Most people think nothing of getting close to someone. They just hang out with someone and one day find themselves closer than the first day they met. I wish I could be like that, but instead, I sit in my room alone scared of getting too close.
It’s not that I hate everyone and I don’t want to be close to anyone. It’s that I don’t want to lose them. From the time I was 10 until I was about 15, I lost 9 close family members. For a while, I couldn’t go more than 6 months without losing a family member. Whenever a family member died, it seemed like I had just started to get close and attached to them.
For the longest time, I did not want to get close to anyone because I was nervous that they would die. I believed I was cursed and that everyone I loved would die.
After a little, I somewhat got over that and started to get close to people without fear of them dying. This only caused me to develop another fear. It seemed as though most of my friends decided that I wasn’t good enough for them and would leave.
I know it’s a dumb fear I should get over and I am tryin,g that’s why I am writing it out.
When I was around six years old, I remember my parents slowly walking up to me in the morning and giving me a hug. They kneeled down beside me and said in a soft, slow, sad, and apologetic voice: “I’m sorry, honey. The raccoons got Mrs. Frizzel last night.”
I sobbed for hours. I was sad for days. I made my parents have a funeral. My tears fell to the ground as we buried my dead chicken. My parents bought a chick that I raised and loved, but I still missed Mrs. Frizzel.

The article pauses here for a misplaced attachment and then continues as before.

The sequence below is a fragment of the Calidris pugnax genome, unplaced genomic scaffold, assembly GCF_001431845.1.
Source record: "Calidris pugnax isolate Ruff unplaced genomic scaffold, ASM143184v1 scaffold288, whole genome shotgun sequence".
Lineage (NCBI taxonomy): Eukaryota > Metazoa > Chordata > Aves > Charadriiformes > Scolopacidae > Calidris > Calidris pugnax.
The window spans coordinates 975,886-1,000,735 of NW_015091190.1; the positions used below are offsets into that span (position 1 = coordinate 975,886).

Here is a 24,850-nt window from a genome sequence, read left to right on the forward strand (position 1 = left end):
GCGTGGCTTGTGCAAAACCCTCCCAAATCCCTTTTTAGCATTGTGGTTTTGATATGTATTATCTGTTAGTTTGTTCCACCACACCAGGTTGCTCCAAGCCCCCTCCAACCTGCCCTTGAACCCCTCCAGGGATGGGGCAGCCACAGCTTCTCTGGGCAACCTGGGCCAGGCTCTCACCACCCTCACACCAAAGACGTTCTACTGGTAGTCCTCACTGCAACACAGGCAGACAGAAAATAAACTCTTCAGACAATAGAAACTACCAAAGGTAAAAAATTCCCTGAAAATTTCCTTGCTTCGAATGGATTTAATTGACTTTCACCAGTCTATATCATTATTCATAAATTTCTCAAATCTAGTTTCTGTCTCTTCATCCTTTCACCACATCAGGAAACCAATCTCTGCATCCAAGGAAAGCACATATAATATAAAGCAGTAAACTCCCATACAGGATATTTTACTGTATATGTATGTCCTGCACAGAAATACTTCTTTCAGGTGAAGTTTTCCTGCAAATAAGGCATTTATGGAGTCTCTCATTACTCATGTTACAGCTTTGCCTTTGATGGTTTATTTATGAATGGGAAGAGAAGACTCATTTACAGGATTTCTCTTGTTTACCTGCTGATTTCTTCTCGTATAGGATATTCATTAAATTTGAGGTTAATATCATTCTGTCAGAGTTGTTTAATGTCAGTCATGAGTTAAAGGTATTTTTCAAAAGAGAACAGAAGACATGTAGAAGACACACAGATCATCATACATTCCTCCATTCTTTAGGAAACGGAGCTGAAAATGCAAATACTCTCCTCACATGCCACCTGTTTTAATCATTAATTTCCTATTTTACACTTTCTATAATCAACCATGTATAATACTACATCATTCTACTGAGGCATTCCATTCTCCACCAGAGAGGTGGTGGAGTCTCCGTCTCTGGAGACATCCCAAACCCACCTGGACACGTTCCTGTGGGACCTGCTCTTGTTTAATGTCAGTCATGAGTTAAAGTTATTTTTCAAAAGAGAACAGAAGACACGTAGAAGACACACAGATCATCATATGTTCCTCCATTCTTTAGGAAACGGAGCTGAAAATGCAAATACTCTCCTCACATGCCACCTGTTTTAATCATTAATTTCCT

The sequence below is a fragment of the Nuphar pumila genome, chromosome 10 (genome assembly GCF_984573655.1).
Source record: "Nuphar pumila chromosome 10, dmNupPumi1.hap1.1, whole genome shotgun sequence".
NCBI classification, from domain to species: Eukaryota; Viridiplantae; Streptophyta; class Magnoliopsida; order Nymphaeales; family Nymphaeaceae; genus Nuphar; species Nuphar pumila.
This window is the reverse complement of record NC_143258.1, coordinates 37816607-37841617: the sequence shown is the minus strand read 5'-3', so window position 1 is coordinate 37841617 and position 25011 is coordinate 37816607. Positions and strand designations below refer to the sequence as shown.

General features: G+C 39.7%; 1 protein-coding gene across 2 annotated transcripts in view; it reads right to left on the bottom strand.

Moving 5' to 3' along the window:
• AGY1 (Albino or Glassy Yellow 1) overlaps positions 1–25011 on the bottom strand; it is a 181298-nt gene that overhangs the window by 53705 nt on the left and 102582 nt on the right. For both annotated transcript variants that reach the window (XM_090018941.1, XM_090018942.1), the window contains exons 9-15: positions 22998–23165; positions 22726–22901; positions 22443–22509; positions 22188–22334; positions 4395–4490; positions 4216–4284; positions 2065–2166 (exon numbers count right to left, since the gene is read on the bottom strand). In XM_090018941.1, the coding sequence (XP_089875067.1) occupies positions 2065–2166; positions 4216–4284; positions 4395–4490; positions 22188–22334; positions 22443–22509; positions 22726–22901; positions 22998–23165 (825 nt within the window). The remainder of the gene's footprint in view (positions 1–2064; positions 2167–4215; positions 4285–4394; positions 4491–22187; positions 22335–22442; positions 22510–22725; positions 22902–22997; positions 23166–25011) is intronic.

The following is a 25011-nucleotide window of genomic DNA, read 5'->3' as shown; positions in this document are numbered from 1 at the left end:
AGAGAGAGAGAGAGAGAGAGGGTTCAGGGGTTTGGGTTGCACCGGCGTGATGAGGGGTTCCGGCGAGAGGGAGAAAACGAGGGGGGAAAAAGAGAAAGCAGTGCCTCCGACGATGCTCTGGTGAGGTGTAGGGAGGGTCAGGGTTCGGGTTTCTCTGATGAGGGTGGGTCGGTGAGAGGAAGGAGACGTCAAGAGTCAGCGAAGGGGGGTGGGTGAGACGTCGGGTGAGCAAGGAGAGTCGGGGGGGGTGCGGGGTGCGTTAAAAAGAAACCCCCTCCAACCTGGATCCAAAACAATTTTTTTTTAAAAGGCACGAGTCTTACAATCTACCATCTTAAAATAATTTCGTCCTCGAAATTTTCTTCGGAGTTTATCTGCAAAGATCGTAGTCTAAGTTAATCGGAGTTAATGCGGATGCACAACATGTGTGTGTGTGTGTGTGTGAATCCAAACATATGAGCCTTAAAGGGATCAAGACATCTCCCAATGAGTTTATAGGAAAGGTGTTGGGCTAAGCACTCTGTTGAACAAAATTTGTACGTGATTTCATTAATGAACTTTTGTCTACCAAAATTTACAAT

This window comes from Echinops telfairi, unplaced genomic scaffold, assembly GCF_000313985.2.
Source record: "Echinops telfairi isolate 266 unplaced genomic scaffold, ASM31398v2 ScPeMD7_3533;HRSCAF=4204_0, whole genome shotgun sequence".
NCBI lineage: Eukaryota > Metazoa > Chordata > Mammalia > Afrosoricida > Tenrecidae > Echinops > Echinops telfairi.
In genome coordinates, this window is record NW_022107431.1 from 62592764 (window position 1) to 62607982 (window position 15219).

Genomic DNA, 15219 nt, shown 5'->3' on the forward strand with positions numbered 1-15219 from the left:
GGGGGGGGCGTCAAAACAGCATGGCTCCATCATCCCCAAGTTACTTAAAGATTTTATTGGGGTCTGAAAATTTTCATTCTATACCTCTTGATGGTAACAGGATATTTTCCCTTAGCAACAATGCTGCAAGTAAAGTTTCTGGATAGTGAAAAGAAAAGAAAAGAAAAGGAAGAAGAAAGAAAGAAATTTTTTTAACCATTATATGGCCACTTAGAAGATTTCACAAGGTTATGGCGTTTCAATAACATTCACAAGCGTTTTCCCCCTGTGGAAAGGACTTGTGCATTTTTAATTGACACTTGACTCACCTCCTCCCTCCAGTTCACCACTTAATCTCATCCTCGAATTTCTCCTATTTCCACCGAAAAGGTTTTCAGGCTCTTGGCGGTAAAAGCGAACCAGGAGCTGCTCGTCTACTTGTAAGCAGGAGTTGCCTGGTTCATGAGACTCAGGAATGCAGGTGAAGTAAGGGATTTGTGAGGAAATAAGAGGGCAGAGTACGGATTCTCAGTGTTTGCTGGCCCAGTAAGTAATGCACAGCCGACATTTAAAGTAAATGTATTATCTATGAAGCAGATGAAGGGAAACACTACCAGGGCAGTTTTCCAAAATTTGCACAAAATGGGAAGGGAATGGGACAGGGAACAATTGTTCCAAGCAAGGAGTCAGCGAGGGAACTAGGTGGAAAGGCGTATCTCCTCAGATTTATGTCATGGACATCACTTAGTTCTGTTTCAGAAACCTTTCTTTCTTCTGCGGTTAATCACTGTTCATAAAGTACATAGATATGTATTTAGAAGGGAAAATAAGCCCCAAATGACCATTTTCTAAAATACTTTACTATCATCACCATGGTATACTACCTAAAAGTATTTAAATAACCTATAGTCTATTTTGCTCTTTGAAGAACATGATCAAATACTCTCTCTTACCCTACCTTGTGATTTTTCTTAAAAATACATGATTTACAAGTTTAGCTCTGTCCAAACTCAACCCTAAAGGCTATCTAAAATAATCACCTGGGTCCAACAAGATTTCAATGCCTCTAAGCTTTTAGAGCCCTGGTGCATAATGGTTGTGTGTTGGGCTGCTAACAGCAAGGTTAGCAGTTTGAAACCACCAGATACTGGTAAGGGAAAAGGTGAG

When I was eight, Fluffy and Ginger passed away. My parents broke the news to me in the same way. I cried the same way as I had before. I got two more chicks.
When I was twelve, my parents again approached me with the same sad tone and told me that that a couple of our chickens died in their sleep. I didn’t cry as much when they died, partially because I was old enough to understand that everything dies of old age at some point. It was much more bearable. I would be sad, but not sobbing like I had done in the past.
Today, I came home and asked if he bought food at the store. He said no. Something happened, so he had to come home. “What I happened?” I asked.
“The neighbors dog got into our yard and into the chicken coop,” he said with a flat tone.
“You stopped right, the chickens are okay?”
“No,” he said. “They are dead, all but three are dead.” He said it with the same flat tone.
He just told me straight up, assuming I wouldn’t be sad. No soft, slow, sad, or apologetic voice. He patted my back and walked away.
I went outside. The corpses were gone. All that remained was feathers.
Eight year old me popped in to my mind. The funeral for Mrs. Frizzel. My parents stroking my back and telling me everything was going to be okay.
There would be no funeral, my dad had put their limp bodies in the trash before I came home. There would be no comfort from my parents. Fifteen year olds don’t cry when their chickens die.
I’m shouldn’t be sad. I’m too old to be sad. But, I’m sad.
I remembered holding the chickens when they were less than a week old. Moving them to the big coop when they were old enough. Hand-feeding them mealworms and celebrating the day that they laid their first egg.
I raised them. They are dead now.
If I was a child I would be sobbing in my parents arms. Now, I’m sobbing alone.
I know if I went to them they would comfort me, but there’s an age where you need to accept reality on your own.
Being treated like a child is now nonexistent. Just like my chickens.
When I was little, if I had a lot of homework, my parents would tell me I could do it and tell me I could have a cookie when I finished. Now, when I complain about my homework, they say lots of homework is part of growing up.